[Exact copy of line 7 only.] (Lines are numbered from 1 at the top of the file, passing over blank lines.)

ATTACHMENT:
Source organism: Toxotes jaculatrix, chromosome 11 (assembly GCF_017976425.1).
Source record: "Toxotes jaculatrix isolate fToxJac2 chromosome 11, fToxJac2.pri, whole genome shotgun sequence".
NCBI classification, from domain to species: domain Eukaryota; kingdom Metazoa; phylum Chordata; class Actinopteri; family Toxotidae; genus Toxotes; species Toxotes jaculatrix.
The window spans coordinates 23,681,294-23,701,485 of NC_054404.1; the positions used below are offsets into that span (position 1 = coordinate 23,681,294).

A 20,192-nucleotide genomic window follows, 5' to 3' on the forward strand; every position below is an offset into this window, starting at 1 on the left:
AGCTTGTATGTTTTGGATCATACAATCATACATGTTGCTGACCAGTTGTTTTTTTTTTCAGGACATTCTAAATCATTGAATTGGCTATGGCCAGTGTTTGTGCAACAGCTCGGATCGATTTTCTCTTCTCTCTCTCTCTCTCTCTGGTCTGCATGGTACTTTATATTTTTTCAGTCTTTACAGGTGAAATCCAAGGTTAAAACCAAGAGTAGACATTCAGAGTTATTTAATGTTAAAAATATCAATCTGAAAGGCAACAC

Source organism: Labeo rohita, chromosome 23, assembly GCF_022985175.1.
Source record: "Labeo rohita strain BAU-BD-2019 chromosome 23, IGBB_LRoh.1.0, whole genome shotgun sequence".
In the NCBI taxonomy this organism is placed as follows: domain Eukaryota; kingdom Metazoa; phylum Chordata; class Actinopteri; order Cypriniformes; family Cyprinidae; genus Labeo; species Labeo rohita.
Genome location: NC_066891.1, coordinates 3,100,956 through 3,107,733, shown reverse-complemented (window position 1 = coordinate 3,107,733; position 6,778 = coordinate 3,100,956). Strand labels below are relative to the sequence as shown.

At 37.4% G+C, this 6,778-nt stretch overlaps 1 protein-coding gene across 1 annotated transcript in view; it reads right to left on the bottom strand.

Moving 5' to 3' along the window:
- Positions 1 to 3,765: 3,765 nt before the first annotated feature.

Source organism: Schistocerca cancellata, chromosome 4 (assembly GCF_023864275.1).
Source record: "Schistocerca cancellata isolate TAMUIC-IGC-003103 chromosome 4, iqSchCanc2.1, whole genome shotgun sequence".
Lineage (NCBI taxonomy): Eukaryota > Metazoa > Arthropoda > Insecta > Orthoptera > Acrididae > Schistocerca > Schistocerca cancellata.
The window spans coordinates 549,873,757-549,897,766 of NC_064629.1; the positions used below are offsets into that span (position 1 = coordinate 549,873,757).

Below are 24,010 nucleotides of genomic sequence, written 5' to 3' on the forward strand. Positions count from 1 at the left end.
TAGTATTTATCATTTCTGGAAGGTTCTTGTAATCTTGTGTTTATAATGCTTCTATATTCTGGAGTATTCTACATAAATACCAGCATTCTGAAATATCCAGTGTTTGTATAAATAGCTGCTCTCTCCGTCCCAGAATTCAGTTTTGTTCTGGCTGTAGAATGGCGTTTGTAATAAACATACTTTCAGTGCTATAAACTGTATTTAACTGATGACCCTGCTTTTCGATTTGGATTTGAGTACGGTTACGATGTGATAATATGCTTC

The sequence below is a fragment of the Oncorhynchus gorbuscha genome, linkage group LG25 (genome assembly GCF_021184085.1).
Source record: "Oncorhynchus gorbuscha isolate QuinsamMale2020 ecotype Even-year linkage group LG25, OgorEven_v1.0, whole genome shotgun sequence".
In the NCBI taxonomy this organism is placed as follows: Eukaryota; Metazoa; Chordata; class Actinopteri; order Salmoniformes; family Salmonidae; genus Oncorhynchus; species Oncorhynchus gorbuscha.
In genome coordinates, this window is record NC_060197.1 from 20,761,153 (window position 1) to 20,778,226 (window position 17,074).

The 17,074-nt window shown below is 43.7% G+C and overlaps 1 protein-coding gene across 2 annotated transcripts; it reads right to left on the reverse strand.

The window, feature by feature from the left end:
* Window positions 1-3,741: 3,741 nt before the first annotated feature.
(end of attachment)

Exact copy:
Source organism: Labeo rohita, chromosome 23, assembly GCF_022985175.1.